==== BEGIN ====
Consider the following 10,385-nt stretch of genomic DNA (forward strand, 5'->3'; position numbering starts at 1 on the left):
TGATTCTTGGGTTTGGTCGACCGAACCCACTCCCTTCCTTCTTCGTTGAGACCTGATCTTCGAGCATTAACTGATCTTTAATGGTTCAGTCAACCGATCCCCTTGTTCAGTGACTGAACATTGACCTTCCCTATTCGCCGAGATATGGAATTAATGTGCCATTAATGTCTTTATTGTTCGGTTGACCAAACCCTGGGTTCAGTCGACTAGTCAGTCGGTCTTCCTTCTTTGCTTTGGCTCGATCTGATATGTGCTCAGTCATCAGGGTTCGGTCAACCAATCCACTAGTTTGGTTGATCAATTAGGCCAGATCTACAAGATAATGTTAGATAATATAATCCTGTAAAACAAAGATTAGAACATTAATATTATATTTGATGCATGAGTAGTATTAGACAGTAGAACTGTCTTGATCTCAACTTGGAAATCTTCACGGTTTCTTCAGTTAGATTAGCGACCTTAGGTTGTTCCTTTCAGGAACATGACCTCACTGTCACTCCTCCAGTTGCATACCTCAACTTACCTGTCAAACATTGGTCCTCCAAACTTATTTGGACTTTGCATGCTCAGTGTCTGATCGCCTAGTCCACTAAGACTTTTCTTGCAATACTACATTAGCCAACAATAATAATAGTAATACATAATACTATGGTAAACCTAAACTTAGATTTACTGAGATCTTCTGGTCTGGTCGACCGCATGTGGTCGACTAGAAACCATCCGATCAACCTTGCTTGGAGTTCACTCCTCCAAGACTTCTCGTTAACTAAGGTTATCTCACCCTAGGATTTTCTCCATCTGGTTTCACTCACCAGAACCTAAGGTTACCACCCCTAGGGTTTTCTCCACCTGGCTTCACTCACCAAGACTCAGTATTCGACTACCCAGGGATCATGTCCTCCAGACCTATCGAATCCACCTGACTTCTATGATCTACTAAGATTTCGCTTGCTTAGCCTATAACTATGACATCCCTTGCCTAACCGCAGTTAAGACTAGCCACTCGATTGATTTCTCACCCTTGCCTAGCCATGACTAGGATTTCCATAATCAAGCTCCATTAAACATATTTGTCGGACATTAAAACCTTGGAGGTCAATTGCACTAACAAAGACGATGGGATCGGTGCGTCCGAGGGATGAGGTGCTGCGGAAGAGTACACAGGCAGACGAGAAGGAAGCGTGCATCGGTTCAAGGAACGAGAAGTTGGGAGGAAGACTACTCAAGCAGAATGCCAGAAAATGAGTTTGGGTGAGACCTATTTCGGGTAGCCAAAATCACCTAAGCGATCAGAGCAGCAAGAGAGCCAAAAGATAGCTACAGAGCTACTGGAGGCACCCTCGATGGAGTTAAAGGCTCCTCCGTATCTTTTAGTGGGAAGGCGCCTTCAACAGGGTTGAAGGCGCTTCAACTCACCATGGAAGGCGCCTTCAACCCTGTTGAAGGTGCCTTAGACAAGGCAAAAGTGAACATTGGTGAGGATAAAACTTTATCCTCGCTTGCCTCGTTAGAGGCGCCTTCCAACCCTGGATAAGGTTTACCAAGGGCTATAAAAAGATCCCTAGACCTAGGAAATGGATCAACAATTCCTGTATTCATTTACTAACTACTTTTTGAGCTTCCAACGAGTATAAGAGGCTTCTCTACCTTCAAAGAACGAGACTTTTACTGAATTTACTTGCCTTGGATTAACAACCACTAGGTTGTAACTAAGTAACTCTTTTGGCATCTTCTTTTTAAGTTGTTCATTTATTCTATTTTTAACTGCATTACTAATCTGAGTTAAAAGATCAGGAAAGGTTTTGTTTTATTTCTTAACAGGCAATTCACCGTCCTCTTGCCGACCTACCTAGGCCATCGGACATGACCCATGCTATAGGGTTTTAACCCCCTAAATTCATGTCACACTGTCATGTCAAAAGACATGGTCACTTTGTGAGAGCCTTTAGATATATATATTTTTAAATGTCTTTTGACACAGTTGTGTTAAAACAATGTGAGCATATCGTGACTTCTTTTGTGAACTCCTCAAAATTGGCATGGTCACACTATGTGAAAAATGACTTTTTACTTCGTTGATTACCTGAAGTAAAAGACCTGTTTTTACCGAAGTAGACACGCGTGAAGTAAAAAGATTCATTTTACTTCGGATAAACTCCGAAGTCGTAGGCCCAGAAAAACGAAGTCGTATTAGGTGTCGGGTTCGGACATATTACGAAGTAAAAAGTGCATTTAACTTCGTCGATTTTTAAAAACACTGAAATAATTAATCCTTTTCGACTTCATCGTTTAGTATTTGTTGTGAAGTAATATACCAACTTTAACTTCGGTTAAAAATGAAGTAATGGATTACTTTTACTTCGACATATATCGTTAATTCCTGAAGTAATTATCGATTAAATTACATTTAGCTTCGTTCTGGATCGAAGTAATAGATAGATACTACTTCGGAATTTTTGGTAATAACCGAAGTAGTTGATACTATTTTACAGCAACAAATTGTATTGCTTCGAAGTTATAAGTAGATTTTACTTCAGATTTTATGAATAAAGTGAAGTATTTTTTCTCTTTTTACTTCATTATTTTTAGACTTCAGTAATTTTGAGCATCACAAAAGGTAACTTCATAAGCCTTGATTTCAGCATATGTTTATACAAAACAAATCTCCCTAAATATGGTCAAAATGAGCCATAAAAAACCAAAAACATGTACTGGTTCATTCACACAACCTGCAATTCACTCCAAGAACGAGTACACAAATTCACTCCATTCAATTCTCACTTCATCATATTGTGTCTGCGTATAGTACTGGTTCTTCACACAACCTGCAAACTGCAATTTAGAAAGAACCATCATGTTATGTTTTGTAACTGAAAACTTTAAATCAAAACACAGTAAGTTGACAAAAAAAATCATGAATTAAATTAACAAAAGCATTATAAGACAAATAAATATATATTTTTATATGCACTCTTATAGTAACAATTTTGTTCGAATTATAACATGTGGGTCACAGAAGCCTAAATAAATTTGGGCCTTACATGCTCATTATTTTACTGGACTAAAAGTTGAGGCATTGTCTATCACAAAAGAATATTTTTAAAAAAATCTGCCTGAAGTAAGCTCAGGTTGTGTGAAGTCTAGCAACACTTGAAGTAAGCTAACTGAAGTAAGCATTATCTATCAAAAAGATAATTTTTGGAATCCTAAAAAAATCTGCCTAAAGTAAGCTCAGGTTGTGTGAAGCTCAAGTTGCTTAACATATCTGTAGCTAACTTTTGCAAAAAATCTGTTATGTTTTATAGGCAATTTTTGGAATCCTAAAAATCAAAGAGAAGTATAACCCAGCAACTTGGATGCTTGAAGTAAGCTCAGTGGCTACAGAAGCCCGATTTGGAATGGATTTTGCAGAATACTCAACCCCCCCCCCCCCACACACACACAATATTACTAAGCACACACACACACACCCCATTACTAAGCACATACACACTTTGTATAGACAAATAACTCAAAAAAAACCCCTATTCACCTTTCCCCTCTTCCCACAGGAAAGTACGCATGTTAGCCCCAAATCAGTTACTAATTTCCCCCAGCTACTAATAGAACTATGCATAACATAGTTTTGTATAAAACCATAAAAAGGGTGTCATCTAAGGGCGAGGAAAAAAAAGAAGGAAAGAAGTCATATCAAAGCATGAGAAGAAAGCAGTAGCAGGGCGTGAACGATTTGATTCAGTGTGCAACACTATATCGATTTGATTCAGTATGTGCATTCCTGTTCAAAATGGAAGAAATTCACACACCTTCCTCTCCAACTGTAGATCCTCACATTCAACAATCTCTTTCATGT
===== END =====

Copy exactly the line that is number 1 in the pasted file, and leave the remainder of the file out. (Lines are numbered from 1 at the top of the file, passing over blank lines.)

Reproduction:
Consider the following 10,385-nt stretch of genomic DNA (forward strand, 5'->3'; position numbering starts at 1 on the left):